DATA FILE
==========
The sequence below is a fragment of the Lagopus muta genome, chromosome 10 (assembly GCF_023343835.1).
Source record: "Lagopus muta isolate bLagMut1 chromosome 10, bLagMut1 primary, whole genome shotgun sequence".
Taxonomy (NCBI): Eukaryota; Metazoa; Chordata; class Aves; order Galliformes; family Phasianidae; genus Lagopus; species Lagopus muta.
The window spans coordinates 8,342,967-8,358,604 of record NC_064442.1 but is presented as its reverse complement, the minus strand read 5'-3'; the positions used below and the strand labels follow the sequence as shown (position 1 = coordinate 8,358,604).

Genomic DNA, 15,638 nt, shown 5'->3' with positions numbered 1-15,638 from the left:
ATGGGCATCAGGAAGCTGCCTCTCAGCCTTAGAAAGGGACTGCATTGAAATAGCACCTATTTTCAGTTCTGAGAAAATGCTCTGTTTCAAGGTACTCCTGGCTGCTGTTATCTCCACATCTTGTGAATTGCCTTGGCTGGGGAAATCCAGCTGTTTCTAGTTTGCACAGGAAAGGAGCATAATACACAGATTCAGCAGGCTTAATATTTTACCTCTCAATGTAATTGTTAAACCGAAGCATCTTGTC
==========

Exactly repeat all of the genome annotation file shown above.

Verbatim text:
The sequence below is a fragment of the Lagopus muta genome, chromosome 10 (assembly GCF_023343835.1).
Source record: "Lagopus muta isolate bLagMut1 chromosome 10, bLagMut1 primary, whole genome shotgun sequence".
Taxonomy (NCBI): Eukaryota; Metazoa; Chordata; class Aves; order Galliformes; family Phasianidae; genus Lagopus; species Lagopus muta.
The window spans coordinates 8,342,967-8,358,604 of record NC_064442.1 but is presented as its reverse complement, the minus strand read 5'-3'; the positions used below and the strand labels follow the sequence as shown (position 1 = coordinate 8,358,604).

Genomic DNA, 15,638 nt, shown 5'->3' with positions numbered 1-15,638 from the left:
ATGGGCATCAGGAAGCTGCCTCTCAGCCTTAGAAAGGGACTGCATTGAAATAGCACCTATTTTCAGTTCTGAGAAAATGCTCTGTTTCAAGGTACTCCTGGCTGCTGTTATCTCCACATCTTGTGAATTGCCTTGGCTGGGGAAATCCAGCTGTTTCTAGTTTGCACAGGAAAGGAGCATAATACACAGATTCAGCAGGCTTAATATTTTACCTCTCAATGTAATTGTTAAACCGAAGCATCTTGTC